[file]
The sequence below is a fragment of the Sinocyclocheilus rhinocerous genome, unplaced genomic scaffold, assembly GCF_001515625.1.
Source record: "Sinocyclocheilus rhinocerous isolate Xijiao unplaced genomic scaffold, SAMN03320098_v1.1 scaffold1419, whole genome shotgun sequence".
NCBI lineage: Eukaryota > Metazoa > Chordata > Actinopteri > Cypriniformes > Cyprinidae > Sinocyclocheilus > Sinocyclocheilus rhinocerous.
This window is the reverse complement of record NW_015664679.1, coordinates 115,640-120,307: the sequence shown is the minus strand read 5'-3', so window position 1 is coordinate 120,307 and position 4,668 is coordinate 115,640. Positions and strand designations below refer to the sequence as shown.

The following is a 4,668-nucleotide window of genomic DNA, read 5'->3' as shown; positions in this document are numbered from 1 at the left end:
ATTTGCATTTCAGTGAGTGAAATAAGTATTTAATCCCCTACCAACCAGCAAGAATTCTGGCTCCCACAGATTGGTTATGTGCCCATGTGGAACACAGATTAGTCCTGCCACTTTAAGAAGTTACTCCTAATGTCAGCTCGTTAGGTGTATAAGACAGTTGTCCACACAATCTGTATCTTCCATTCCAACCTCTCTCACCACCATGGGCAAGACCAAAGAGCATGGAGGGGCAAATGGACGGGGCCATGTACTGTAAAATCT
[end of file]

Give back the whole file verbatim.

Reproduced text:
The sequence below is a fragment of the Sinocyclocheilus rhinocerous genome, unplaced genomic scaffold, assembly GCF_001515625.1.
Source record: "Sinocyclocheilus rhinocerous isolate Xijiao unplaced genomic scaffold, SAMN03320098_v1.1 scaffold1419, whole genome shotgun sequence".
NCBI lineage: Eukaryota > Metazoa > Chordata > Actinopteri > Cypriniformes > Cyprinidae > Sinocyclocheilus > Sinocyclocheilus rhinocerous.
This window is the reverse complement of record NW_015664679.1, coordinates 115,640-120,307: the sequence shown is the minus strand read 5'-3', so window position 1 is coordinate 120,307 and position 4,668 is coordinate 115,640. Positions and strand designations below refer to the sequence as shown.

The following is a 4,668-nucleotide window of genomic DNA, read 5'->3' as shown; positions in this document are numbered from 1 at the left end:
ATTTGCATTTCAGTGAGTGAAATAAGTATTTAATCCCCTACCAACCAGCAAGAATTCTGGCTCCCACAGATTGGTTATGTGCCCATGTGGAACACAGATTAGTCCTGCCACTTTAAGAAGTTACTCCTAATGTCAGCTCGTTAGGTGTATAAGACAGTTGTCCACACAATCTGTATCTTCCATTCCAACCTCTCTCACCACCATGGGCAAGACCAAAGAGCATGGAGGGGCAAATGGACGGGGCCATGTACTGTAAAATCT